I was sitting with a group of people one day when the topic cocaine addiction infiltrated our discussion. Amidst the clinging glasses and harried waitresses running around, my blood began to heat. I listened as those around me discussed a person who had died of a heart attack, probably because he was a cocaine addict years ago. While it’s never easy for me to keep my mouth shut, I was fighting every impulse to rail on about judgment and ignorance. But, I didn’t. At first.
Water and tea glasses were filled again and again as those around me continued to discuss death from addiction. Though each cited “cases” of which each was familiar, and although several words poured from their mouths, all I heard over and over again, was “We’re better than those who die from their addiction. It’s their fault they died; they deserved it because they used harmful drugs and we are superior to them because we don’t use harmful drugs.” What was worse to me was that most of the people at the table consider themselves Christian. While they spoke, I could feel my face tighten and my heart was pumping adrenaline and my pupils dilated to take in as much light as possible.
I stood up and put my jacket on and threw a twenty-dollar bill on the table. I didn’t take one bite of whatever it was that I ordered.
They asked me where I was going and why I was leaving, but I didn’t answer. But, I didn’t stay quiet nor did I leave with my mouth remaining shut. I looked at them, each, in the eye and said, “I, clearly, am not in your league.”
They all looked at me with their eyes raised and brows furrowed.
“You see,” I continued, “I don’t believe I am qualified to discuss who deservers to die nor do I think I can sit among you and judge anybody who has left this world. I don’t share your superior credentials and I am ashamed that I don’t, so please excuse me.” I turned and walked out and didn’t look back. I’ll never know what their response was to my abrupt departure, but I can guess.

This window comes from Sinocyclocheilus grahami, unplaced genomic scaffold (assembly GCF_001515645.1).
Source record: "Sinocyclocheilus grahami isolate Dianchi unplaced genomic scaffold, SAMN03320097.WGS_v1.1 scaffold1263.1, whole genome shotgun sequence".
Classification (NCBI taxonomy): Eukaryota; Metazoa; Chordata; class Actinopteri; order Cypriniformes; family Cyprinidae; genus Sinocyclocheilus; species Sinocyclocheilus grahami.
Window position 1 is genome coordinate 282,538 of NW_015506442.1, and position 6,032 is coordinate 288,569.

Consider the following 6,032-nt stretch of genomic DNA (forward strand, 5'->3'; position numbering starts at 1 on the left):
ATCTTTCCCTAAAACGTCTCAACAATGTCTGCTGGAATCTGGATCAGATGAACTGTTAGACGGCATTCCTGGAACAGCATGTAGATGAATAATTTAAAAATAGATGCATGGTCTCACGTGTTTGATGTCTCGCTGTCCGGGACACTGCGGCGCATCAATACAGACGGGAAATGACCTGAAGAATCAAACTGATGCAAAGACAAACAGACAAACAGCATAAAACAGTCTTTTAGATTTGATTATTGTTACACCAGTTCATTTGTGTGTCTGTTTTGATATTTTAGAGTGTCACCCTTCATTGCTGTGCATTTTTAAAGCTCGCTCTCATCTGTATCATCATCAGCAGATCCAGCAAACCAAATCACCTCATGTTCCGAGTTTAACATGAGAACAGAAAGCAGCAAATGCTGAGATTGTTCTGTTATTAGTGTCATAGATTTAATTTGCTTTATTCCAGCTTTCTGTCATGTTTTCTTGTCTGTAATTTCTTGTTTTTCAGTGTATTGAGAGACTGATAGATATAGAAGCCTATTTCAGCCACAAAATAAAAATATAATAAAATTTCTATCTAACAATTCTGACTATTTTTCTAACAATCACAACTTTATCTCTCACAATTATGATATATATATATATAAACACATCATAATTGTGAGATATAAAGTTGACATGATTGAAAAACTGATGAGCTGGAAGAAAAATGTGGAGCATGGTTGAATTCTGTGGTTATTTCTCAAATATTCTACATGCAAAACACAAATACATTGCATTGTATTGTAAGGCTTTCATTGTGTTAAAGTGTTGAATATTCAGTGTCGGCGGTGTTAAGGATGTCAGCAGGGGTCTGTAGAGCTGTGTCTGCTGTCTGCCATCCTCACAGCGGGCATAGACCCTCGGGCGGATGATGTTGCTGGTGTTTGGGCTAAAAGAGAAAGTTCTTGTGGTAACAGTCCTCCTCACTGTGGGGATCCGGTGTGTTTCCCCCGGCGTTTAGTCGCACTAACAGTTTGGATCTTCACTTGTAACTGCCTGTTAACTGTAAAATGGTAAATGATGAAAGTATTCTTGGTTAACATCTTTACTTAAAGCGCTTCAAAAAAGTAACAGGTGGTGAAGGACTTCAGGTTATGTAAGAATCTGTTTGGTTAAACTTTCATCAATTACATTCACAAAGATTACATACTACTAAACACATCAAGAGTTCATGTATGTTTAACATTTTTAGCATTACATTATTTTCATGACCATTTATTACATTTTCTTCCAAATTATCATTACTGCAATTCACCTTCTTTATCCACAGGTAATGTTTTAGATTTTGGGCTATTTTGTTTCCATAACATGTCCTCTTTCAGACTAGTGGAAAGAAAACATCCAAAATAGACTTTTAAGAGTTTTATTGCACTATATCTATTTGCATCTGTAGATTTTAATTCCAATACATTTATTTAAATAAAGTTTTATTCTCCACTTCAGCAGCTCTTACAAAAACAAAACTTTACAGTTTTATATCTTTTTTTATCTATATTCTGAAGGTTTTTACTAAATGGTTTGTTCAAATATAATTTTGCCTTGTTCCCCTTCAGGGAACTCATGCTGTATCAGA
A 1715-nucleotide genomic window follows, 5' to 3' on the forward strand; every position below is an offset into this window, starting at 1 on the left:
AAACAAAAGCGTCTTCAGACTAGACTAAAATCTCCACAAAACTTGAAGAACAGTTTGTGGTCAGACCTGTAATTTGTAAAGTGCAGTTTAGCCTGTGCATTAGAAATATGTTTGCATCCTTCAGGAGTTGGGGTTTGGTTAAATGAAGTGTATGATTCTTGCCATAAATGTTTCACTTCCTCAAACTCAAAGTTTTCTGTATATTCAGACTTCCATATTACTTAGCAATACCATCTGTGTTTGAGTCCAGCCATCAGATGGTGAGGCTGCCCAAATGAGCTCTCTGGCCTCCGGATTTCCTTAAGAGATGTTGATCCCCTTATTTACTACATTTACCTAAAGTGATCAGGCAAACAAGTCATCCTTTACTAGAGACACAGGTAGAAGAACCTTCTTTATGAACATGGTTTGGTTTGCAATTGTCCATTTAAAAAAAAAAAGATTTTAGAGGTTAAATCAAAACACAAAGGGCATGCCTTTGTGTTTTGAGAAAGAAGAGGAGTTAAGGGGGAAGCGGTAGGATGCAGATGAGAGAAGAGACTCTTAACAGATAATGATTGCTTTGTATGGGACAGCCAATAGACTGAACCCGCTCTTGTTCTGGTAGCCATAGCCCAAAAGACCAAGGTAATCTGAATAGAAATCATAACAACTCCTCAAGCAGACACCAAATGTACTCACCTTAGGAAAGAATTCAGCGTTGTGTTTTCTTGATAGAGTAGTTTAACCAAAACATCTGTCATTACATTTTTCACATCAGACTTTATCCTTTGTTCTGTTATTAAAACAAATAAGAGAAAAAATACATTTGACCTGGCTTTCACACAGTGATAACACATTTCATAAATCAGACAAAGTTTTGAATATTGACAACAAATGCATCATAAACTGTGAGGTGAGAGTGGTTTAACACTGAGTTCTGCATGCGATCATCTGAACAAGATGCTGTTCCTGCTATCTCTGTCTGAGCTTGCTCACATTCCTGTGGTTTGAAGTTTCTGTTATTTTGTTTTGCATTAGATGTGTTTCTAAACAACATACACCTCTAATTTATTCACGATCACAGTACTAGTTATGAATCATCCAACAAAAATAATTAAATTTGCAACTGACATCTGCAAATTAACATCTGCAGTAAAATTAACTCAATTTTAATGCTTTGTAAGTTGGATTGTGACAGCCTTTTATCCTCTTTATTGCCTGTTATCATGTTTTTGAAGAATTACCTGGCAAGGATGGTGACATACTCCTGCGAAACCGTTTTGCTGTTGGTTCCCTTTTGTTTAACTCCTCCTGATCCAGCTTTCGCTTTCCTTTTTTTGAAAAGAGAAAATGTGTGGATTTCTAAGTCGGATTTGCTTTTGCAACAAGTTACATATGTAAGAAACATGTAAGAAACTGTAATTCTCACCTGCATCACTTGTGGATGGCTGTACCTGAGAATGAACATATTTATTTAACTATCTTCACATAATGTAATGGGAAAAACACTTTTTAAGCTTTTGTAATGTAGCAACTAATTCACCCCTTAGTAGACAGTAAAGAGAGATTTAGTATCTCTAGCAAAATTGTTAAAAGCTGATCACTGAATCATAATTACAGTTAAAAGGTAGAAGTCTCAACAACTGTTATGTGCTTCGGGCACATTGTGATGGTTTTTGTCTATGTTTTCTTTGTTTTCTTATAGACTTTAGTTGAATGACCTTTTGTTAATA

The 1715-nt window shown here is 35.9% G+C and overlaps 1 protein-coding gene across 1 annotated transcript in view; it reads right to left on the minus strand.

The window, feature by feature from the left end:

Those among us who, usually because of their religious beliefs, believe in their self-righteousness so much that they can sit from a place of moral superiority and look down on every one else probably agree that I am not worthy of sharing time and place with them. They probably know, without any doubt, that somewhere and somehow, the Bible justifies their superior position on any topic. If not, they’ll look for evidence of how someone deserves his or her suffering mostly because he or she doesn’t believe the way they do. And if only those who died from an addiction had just come to church, all would have been ok.
But down deep, we all know that’s a load of crap. The truth is that no one among us is any better a person than anyone else. Of course, those who disagree will cite a Jeffrey Dahmer or some other serial killer and say that they are bad people. Well, I’m not talking about exceptions. I live in the real world and in this real world we are all pretty much equal. Some of us may be better looking or better at some activity or another than someone else. But, really, when life averages out, we’re all the same.
What I wish is that when someone struggles with some form of oppression or another, we could reach out to fight the oppression. Judging others is the weapon of the oppressor: Those who oppress only want to blame and create fear. Judgment is the way to: Blame someone else and to make others afraid of it. There’s no power on earth that can make me believe that someone who’s addicted is a bad person just because he or she is addicted. No one can make me think ill of someone just because he or she is gay. Nothing can create ill will in my heart for someone who isn’t Christian just because he or she believes differently.
Life is the great equalizer and if we all took account of our behaviors, we would learn that we all have done good and we all have done bad. In the end, a life is measured in the amount of love he or she shared. So, to those who judge: Go on, be better than everyone else; but I have no love to share with you.